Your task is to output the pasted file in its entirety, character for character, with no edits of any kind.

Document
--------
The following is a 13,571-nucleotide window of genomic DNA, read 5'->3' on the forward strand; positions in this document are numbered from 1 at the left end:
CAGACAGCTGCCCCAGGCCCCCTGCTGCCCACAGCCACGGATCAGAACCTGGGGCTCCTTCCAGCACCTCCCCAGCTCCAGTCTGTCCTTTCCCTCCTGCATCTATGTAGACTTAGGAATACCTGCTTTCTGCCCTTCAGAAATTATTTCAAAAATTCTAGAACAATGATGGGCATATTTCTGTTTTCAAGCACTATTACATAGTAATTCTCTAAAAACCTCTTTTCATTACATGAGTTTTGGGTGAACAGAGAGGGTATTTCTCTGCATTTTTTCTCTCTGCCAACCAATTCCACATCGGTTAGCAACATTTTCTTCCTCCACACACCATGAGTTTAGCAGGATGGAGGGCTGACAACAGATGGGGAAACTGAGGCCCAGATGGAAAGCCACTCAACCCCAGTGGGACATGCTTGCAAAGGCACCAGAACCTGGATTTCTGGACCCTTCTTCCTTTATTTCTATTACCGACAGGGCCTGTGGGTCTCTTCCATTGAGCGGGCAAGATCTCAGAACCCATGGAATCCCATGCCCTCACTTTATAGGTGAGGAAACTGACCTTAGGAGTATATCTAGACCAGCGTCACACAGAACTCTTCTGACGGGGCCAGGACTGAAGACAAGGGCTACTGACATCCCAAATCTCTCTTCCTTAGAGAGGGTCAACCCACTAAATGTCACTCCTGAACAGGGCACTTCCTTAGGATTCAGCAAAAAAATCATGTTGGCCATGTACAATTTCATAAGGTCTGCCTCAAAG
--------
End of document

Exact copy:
The following is a 13,571-nucleotide window of genomic DNA, read 5'->3' on the forward strand; positions in this document are numbered from 1 at the left end:
CAGACAGCTGCCCCAGGCCCCCTGCTGCCCACAGCCACGGATCAGAACCTGGGGCTCCTTCCAGCACCTCCCCAGCTCCAGTCTGTCCTTTCCCTCCTGCATCTATGTAGACTTAGGAATACCTGCTTTCTGCCCTTCAGAAATTATTTCAAAAATTCTAGAACAATGATGGGCATATTTCTGTTTTCAAGCACTATTACATAGTAATTCTCTAAAAACCTCTTTTCATTACATGAGTTTTGGGTGAACAGAGAGGGTATTTCTCTGCATTTTTTCTCTCTGCCAACCAATTCCACATCGGTTAGCAACATTTTCTTCCTCCACACACCATGAGTTTAGCAGGATGGAGGGCTGACAACAGATGGGGAAACTGAGGCCCAGATGGAAAGCCACTCAACCCCAGTGGGACATGCTTGCAAAGGCACCAGAACCTGGATTTCTGGACCCTTCTTCCTTTATTTCTATTACCGACAGGGCCTGTGGGTCTCTTCCATTGAGCGGGCAAGATCTCAGAACCCATGGAATCCCATGCCCTCACTTTATAGGTGAGGAAACTGACCTTAGGAGTATATCTAGACCAGCGTCACACAGAACTCTTCTGACGGGGCCAGGACTGAAGACAAGGGCTACTGACATCCCAAATCTCTCTTCCTTAGAGAGGGTCAACCCACTAAATGTCACTCCTGAACAGGGCACTTCCTTAGGATTCAGCAAAAAAATCATGTTGGCCATGTACAATTTCATAAGGTCTGCCTCAAAG